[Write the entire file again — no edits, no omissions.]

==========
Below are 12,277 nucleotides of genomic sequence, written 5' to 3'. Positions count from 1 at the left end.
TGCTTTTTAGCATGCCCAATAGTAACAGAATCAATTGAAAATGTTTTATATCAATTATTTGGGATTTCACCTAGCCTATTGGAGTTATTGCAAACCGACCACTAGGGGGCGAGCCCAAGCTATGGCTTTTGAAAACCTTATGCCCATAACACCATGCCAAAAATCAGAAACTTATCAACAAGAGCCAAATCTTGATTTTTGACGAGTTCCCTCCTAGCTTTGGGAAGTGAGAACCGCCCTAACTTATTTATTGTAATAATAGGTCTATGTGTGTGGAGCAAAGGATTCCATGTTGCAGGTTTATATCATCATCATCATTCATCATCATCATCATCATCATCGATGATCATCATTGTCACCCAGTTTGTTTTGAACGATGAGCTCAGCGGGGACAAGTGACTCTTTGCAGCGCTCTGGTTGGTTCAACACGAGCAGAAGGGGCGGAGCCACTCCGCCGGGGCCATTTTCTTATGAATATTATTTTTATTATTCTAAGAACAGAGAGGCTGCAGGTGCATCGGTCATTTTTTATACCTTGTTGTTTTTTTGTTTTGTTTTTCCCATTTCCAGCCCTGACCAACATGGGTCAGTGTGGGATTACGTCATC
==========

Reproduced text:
Below are 12,277 nucleotides of genomic sequence, written 5' to 3'. Positions count from 1 at the left end.
TGCTTTTTAGCATGCCCAATAGTAACAGAATCAATTGAAAATGTTTTATATCAATTATTTGGGATTTCACCTAGCCTATTGGAGTTATTGCAAACCGACCACTAGGGGGCGAGCCCAAGCTATGGCTTTTGAAAACCTTATGCCCATAACACCATGCCAAAAATCAGAAACTTATCAACAAGAGCCAAATCTTGATTTTTGACGAGTTCCCTCCTAGCTTTGGGAAGTGAGAACCGCCCTAACTTATTTATTGTAATAATAGGTCTATGTGTGTGGAGCAAAGGATTCCATGTTGCAGGTTTATATCATCATCATCATTCATCATCATCATCATCATCATCGATGATCATCATTGTCACCCAGTTTGTTTTGAACGATGAGCTCAGCGGGGACAAGTGACTCTTTGCAGCGCTCTGGTTGGTTCAACACGAGCAGAAGGGGCGGAGCCACTCCGCCGGGGCCATTTTCTTATGAATATTATTTTTATTATTCTAAGAACAGAGAGGCTGCAGGTGCATCGGTCATTTTTTATACCTTGTTGTTTTTTTGTTTTGTTTTTCCCATTTCCAGCCCTGACCAACATGGGTCAGTGTGGGATTACGTCATC